Has the economy stabilized?  According to Federal Reserve Chairman, Ben Bernanke, in an article by John W. Schoen for MSNBC, ". . . from a technical perspective the recession is very likely over at this point, it's still going to feel like a very weak economy for some time as many people will still find that their job security and their employment status is not what they wish it was." 

ADP, as national payroll manager, reported that US companies eliminated more than 250,000 jobs in September, more than experts had forecast.  And the first time claims for unemployment insurance rose to a seasonally adjusted 551,000, up by about 17,000 from the week before.  This also caught experts by surprise.

Spending was up in September, although overall not quite as much as in August.  Does this coincide with the end of the Cash for Clunkers program?  Housing sales are also up, almost 6.5% in August.  The first time homebuyers tax credit may have fueled some of this growth and it is possible that when the program ends on November 30, we could see a drop in home sales, especially for the first time homebuyers.  Despite housing sales numbers rising, the prices continue their dreary decline, although not as rapid a descent as in the past year.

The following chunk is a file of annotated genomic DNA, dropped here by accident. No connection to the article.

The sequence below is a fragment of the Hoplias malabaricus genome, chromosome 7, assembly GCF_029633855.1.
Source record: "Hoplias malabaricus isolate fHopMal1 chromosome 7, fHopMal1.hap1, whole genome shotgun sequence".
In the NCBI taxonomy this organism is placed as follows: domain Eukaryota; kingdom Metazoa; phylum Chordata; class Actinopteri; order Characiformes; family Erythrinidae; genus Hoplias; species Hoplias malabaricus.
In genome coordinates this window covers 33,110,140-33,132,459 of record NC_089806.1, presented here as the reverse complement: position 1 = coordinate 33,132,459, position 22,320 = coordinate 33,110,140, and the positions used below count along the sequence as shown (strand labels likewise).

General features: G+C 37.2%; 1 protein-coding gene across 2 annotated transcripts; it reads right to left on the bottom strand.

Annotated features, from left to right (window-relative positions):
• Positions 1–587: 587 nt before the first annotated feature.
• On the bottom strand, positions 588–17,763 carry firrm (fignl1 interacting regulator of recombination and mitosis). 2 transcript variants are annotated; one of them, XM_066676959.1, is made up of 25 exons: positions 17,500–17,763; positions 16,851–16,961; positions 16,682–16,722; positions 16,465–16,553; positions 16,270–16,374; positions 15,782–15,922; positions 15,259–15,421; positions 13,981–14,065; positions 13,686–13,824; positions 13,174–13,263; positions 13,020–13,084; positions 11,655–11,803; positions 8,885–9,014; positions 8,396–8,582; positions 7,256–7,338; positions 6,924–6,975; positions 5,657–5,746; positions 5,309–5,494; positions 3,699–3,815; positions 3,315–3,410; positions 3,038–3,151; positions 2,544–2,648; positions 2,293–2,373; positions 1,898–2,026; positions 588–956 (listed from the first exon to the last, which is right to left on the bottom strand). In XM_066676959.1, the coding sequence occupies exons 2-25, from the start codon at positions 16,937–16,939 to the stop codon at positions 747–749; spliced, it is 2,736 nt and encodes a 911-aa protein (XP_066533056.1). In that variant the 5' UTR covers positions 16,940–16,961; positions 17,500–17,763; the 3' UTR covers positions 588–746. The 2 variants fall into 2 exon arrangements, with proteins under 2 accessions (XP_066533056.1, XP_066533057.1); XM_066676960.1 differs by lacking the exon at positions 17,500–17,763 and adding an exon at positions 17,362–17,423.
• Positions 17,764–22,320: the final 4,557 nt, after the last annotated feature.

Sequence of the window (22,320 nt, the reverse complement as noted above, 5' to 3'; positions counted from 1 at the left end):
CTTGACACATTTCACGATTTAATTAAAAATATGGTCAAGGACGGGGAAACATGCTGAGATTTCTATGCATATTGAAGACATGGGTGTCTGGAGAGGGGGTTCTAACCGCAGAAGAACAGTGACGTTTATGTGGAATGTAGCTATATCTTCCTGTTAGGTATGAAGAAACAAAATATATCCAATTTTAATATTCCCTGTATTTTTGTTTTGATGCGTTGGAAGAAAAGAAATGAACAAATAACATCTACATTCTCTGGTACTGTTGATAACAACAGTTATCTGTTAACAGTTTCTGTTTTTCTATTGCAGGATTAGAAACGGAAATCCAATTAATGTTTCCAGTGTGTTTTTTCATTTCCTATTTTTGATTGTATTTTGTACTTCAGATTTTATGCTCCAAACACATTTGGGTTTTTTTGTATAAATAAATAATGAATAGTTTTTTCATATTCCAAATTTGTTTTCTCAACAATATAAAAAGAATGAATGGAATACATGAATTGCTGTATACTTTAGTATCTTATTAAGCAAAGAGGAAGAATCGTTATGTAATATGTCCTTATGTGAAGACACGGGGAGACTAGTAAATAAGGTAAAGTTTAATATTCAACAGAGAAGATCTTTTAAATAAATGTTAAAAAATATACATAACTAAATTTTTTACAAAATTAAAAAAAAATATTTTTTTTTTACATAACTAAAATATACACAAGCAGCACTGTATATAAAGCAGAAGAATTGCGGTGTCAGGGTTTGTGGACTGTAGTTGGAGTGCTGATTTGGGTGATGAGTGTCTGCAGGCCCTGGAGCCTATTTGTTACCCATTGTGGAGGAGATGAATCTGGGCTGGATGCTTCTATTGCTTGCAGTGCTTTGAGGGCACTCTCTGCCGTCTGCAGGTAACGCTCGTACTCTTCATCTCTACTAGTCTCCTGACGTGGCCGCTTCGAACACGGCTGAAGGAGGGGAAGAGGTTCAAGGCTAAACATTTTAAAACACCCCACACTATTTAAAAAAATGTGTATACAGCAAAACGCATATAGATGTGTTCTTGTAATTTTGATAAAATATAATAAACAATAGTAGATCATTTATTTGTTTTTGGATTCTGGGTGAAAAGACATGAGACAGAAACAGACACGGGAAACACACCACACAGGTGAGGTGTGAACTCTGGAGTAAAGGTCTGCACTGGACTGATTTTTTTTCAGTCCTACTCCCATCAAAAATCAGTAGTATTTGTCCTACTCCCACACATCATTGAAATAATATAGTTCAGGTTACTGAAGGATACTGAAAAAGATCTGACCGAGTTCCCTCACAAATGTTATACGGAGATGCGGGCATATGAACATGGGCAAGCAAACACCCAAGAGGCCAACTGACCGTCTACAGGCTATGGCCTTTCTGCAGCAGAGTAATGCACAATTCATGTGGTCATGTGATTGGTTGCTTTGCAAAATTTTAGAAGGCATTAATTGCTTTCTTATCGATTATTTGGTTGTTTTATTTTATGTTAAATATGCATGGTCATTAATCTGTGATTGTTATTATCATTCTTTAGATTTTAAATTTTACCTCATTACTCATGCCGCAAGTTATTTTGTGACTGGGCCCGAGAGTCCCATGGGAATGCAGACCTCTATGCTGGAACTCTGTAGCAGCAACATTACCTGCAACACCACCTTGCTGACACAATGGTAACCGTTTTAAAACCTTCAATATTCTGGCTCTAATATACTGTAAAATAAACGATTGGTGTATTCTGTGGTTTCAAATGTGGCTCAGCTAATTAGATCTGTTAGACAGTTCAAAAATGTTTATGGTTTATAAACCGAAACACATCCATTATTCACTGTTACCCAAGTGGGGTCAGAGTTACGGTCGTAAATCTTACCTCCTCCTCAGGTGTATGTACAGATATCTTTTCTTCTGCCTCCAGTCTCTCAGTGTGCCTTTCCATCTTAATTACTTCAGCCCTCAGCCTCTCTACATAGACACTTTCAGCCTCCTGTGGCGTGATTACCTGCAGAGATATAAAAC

Even the chairman of Wal-Mart Stores, Inc. has said that the global economic recovery will be "lethargic".  He expects the recovery to be strongest in Asia.

Jeffrey Immelt, CEO of General Electric also put a bit of a damper on the outlook of a stabilized economy by suggesting that high unemployment and slower lending will be a drag on the US economic growth, with the result being perhaps the weakest recovery in decades.

Housing prices are still going down, unemployment is going up, spending is up but may have been spiked by government programs, housing units sold are up and auto sales have plummeted downward.

So you tell me, has the economy stabilized?  One can only hope.